I’ve been dragging my feet on this update because I don’t like being the bearer of bad news. Usually when we hit a rough patch I leave the updates to Natasha (or Leigh), but this time I’ll do the dirty work myself.
Before anyone jumps to any conclusions, let me just say: I’m still cancer free. And, thank God for that!
However, my chemo is on hold for the time being, as some complications have surfaced that must be addressed. You may (or may not) remember the pneumonia I battled last year left a small cyst in the right upper lobe of my lung. After various examinations, a CT scan, and a brochoscopy, we have learned that the cyst has become infected. At this point, the doctors believe the best course of action is to have it surgically removed.
Natasha and I met with the surgeon last week, who told me “you look better than your chart,” and assured us that he felt confident the procedure would be a success. Surgery is scheduled for May 8th, with anywhere from 4-6 days in the hospital to recover.
Physically, I feel strong. I rode my bike this morning and have been able to get back into a regular routine at the gym. Emotionally, I’m discouraged but not distraught. There are a lot of reasons to feel good about this. I am physically strong, I have a functioning immune system, and removing the cyst eliminates a potential source of future complications. There are a lot of reasons to be thankful.
All that said, this still sucks.
I’m not going to say this is just another bump in the road, or hurdle to clear, because I’m tired of those analogies. This feels like another brick wall to run through. But we’ll do it. What choice do we have?
I’m always finding inspiration in unexpected places, and earlier this week I was inspired by the Iditarod Trail Sled Dog Race, and the story of one author’s journey to follow the race from the air. It’s a long read (with some beautiful photos) but highly recommended if you can find the time. Here’s the link to the full story: Out in the Great Alone
One of my favorite passages comes all the way at the end, when the author comes to a certain realization about the whole race, and why people (and dogs) subject themselves to such extremes:
Who knew what would ever be there tomorrow? And it hit me that that was exactly the point of the Iditarod, why it was so important to Alaska. When everything can vanish, you make a sport out of not vanishing. You submit yourself to the forces that could erase you from the earth, and then you turn up at the end, not erased.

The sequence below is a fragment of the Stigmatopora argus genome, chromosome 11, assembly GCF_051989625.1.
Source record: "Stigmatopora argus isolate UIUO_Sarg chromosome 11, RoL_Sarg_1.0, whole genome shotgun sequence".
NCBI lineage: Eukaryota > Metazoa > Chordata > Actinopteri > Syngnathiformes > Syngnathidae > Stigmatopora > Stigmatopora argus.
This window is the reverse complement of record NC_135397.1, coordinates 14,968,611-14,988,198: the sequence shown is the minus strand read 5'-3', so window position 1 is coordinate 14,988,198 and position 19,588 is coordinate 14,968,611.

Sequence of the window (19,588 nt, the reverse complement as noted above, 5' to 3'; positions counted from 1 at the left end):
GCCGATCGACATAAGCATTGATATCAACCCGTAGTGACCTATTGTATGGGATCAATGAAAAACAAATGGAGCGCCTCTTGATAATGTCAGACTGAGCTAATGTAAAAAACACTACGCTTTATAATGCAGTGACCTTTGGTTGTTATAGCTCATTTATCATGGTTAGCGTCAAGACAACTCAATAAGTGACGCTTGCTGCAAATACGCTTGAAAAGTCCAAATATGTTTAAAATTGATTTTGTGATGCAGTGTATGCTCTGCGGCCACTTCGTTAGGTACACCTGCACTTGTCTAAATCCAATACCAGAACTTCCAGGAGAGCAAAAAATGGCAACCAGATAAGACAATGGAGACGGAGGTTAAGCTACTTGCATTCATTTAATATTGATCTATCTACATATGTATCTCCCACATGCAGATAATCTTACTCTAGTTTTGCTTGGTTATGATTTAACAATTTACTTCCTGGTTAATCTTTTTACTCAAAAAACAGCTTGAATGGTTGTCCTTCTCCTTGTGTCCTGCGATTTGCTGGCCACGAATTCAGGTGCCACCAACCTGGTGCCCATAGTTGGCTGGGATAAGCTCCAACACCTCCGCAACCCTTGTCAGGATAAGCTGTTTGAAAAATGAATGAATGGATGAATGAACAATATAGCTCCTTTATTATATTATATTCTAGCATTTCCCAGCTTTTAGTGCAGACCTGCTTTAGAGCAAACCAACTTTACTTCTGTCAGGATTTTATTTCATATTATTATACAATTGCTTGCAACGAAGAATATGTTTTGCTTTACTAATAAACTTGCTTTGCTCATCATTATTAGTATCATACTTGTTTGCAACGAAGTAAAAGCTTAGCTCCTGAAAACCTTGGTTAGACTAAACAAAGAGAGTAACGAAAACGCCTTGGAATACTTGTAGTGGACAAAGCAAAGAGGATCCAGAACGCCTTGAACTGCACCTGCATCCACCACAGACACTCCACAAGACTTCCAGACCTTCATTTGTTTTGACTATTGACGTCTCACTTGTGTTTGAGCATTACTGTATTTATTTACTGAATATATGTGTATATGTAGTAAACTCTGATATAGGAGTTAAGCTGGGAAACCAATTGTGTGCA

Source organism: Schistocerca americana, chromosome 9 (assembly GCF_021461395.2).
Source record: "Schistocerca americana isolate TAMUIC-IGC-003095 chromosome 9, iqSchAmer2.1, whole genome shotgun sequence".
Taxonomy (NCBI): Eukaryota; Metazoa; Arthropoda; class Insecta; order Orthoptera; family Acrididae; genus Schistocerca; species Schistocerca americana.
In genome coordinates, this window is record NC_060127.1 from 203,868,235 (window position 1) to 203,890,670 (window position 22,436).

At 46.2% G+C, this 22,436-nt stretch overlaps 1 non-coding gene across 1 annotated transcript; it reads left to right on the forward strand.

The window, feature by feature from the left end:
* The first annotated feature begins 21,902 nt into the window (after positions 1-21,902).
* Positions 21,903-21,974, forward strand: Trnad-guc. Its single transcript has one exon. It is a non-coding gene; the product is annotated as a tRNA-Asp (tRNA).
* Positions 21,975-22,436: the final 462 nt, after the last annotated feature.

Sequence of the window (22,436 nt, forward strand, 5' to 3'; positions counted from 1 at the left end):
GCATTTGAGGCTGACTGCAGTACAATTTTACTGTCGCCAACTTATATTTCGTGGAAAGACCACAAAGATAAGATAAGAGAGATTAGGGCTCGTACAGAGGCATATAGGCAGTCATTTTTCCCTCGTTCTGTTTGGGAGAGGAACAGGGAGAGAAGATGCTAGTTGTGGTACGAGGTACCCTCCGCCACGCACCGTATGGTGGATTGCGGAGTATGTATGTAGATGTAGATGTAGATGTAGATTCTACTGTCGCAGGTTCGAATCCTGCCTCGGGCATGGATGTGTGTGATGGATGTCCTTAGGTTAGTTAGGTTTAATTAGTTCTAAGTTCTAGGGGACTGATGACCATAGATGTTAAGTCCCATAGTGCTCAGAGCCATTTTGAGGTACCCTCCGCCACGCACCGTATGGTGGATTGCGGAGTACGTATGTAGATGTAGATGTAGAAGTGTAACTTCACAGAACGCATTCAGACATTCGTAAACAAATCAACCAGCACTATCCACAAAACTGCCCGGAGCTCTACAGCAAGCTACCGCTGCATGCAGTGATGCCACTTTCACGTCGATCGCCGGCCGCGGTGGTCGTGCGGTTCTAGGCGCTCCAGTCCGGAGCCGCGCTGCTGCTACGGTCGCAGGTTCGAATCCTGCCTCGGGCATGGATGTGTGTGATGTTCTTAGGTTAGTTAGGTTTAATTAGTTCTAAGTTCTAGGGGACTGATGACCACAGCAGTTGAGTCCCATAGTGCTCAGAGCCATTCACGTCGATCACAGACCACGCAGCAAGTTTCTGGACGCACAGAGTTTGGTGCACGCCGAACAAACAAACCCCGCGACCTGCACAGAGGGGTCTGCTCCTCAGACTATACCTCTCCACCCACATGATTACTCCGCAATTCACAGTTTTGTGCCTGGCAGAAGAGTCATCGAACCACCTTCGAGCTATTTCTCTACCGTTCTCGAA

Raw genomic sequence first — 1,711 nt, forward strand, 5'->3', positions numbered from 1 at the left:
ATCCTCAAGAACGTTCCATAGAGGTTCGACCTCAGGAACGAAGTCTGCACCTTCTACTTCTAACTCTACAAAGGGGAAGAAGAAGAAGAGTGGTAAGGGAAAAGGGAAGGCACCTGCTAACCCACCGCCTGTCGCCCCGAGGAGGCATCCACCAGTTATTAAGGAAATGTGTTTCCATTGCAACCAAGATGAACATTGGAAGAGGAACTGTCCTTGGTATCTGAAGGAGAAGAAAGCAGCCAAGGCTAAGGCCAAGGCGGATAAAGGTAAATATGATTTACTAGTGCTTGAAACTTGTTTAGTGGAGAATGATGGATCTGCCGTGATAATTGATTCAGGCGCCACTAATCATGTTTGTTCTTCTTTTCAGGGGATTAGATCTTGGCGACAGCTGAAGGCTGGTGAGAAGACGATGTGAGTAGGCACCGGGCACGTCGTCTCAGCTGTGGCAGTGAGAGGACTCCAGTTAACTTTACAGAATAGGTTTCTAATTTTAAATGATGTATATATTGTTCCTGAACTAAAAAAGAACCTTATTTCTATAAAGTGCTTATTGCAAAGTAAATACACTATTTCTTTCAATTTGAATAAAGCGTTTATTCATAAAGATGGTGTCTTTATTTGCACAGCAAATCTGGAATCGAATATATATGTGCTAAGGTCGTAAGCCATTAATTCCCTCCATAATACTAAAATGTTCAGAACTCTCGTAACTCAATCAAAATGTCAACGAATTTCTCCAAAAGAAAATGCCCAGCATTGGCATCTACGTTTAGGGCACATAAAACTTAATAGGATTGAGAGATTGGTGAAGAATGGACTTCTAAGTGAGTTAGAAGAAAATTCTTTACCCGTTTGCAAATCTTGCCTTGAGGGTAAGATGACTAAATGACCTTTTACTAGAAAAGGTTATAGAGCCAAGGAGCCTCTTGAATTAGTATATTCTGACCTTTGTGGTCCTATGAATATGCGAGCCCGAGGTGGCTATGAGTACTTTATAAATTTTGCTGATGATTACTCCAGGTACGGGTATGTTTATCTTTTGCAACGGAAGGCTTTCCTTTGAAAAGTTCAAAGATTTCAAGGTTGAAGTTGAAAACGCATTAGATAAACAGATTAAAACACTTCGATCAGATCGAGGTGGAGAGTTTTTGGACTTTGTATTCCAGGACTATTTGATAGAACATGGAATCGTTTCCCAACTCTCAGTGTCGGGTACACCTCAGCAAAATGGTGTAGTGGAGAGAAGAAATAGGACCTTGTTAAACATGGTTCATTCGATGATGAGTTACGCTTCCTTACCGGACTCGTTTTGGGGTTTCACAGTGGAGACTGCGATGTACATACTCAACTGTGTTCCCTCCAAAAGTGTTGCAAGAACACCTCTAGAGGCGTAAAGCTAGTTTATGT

I guess, in a way, we’re all racing our own personal Iditarod, making a sport out of not vanishing. I like that idea.
Will plan to keep everyone posted as surgery approaches!
Lots of love,
Tyler…..you know you are constantly in our thoughts and prayers!!! We are with you all the way!!!
We will keep you and your family in our prayers Tyler.
Thank you for sharing. Will continue to keep you in my prayers. Sending positive energy & healing thoughts your way!
Beth and I continue to keep you in our prayers, as we have ever since we first learned of your illness. We are retired and living in Santa Barbara, so we are only a couple hundred miles away from you. We will be watching for your next post and are confident that things will continue to go well. We will be thinking of you especially on the day of surgery.
Peace and best wishes, as ever,
Tyler. You are my hero. I love ya brother. Just another bump in the road.
FROM THE CAMPBELLS—YOUR DAD HAD TOLD JACK ABOUT THE LATEST “BRICK WALL” AND OF COURSE, WE WERE SAD TO HEAR ABOUT IT. BUT TO HEAR THAT YOU ARE BIKING AND LOOKING GOOD HAS TO BE A VERY GOOD SIGN. YOU ARE BACK ON OUR PERSONAL PRAYER LISTS AND ALSO THE LIST OF MY “OLD LADY PRAYER GROUP”—AND THAT IS POWERFUL. WE’RE PULLING FOR YOU AND YOUR SURGERY AND HOPE THAT THE NEXT IMPEDIMENT IS “DRYWALL” AND NOT BRICKS. GOD’S BLESSINGS ON YOU. SALLY
Your spirit is inspiring, Tyler. Thinking of you and your loved ones!
Tyler good luck with the surgery. Brick walls suck. Thinking and praying for you. Love lee and Barb
What an update!!!! Don’t know how you have endured the past year+, you are amazing. You are strong.. it is in you genes and help from above. Alice
Hopefully this surgery will take care of another one of your problems and you can get on with the rest of treatments and healing processes. That will be my prayer for you and I’ll be thinking of you on Wednesday especially, but you are in my prayers every day.